AKKA Short Story Competition - Write and Win Prizes!

Mr. Satya from the literary committee of the 6th World AKKA Conference writes:

6th AKKA World Kannada Conference 2010 - Short Story Competition

Invitation to Young Writers

This is to call attention to a Short Story Competition in Kannada that is organized in connection with the 6th World AKKA Conference to be held in New Jersey, USA on September 3, 4 and 5, 2010.  The object of the competition is to encourage creative talent among young Kannada writers of age between 20 and 30. The stories will be judged by a panel of distinguished judges and the best three stories as adjudged by the panel will be awarded handsome prizes. The top 15 stories, including the above three, will be printed in an attractive book that will be given to all the registrants attending the AKKA conference. We sincerely hope that the young Kannada writers will respond positively to our invitation and participate in this competition in large numbers. We welcome the young writers on whose shoulders rests the responsibility of making the glorious heritage of Kannada literature even more resplendent and of exploring new paths and directions. Information and guidelines for prospective authors are given below.

Information and Guidelines for Authors

The competition is open to all young Kannada writers, of age between 20 and 30, living in India or outside.

The story you submit must be in Kannada. 

It should be your original creation and should not have been published before.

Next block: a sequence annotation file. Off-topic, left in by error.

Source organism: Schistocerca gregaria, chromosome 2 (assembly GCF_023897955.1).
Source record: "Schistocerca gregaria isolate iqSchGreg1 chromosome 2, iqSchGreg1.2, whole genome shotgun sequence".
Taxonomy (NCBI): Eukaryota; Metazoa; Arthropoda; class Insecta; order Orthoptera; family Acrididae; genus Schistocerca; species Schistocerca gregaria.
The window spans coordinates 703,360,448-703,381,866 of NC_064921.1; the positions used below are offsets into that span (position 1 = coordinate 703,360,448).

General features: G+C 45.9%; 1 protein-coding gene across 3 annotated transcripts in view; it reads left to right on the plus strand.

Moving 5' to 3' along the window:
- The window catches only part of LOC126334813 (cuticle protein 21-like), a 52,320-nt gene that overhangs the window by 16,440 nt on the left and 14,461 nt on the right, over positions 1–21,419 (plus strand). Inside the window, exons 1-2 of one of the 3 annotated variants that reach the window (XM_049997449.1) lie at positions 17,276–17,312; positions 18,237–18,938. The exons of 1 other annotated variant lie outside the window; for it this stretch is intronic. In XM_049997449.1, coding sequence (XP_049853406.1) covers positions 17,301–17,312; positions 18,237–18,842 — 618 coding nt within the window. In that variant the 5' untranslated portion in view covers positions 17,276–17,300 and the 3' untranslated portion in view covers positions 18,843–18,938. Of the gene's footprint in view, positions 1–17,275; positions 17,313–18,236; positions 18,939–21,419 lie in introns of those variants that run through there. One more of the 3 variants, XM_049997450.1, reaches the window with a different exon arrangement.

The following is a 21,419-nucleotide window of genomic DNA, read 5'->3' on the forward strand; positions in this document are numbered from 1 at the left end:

Translations from other languages will not be accepted.

Only one entry per contestant will be accepted.

The stories should be no more than 3000 words long. (In font size 14 this will come to about 10 pages of 8 ½ x 11 inches size.) Stories exceeding the specified length will not be  accepted.

All entries should be sent by electronic means only. Hand-written or typed manuscripts will not be accepted. You may use Nudi or Baraha software.

Last date for submission is April 15, 2010. Late entries will not be entertained. 

Submissions should be sent (electronically) to wkc2010.literary@gmail.com

Along with your story, please submit proof of age. This may be a scanned copy of your Birth Certificate (if it bears your name), Secondary School Leaving Certificate or any equivalent document.

While the copyright to the stories will belong to the authors, AKKA reserves the right to future publication of the stories selected for publication in the present volume.

The decision of the judges shall be final.

If you have any further questions, please contact:
  1. Satya 1-732 763 2363 ( US )
  2. J.A.Sitaram  +91-944-803-8181 (India)

Here's mine, here's yours, and here's ours. The rest is mine.

The United States which is often referred to as the inventor of the concept of federalism, enacted the following Tenth Amendment to its Constitution, which got ratified on 15 December 1791 (yes, that's 219 years ago):
The powers not delegated to the United States by the Constitution, nor prohibited by it to the States, are reserved to the States respectively, or to the people. 
The text is fairly straightforward, but here's an explanation by way of example:
For example, nowhere in the federal Constitution is Congress given authority to regulate local matters concerning the health, safety, and morality of state residents. Known as police powers, such authority is reserved to the states under the Tenth Amendment. Conversely, no state may enter into a treaty with a foreign government because such agreements are prohibited by the plain language of Article I to the Constitution.
That is how it should be, because in a true democracy, the centres of power are supposed to be the people themselves, not a layer of government machinery twice removed from them.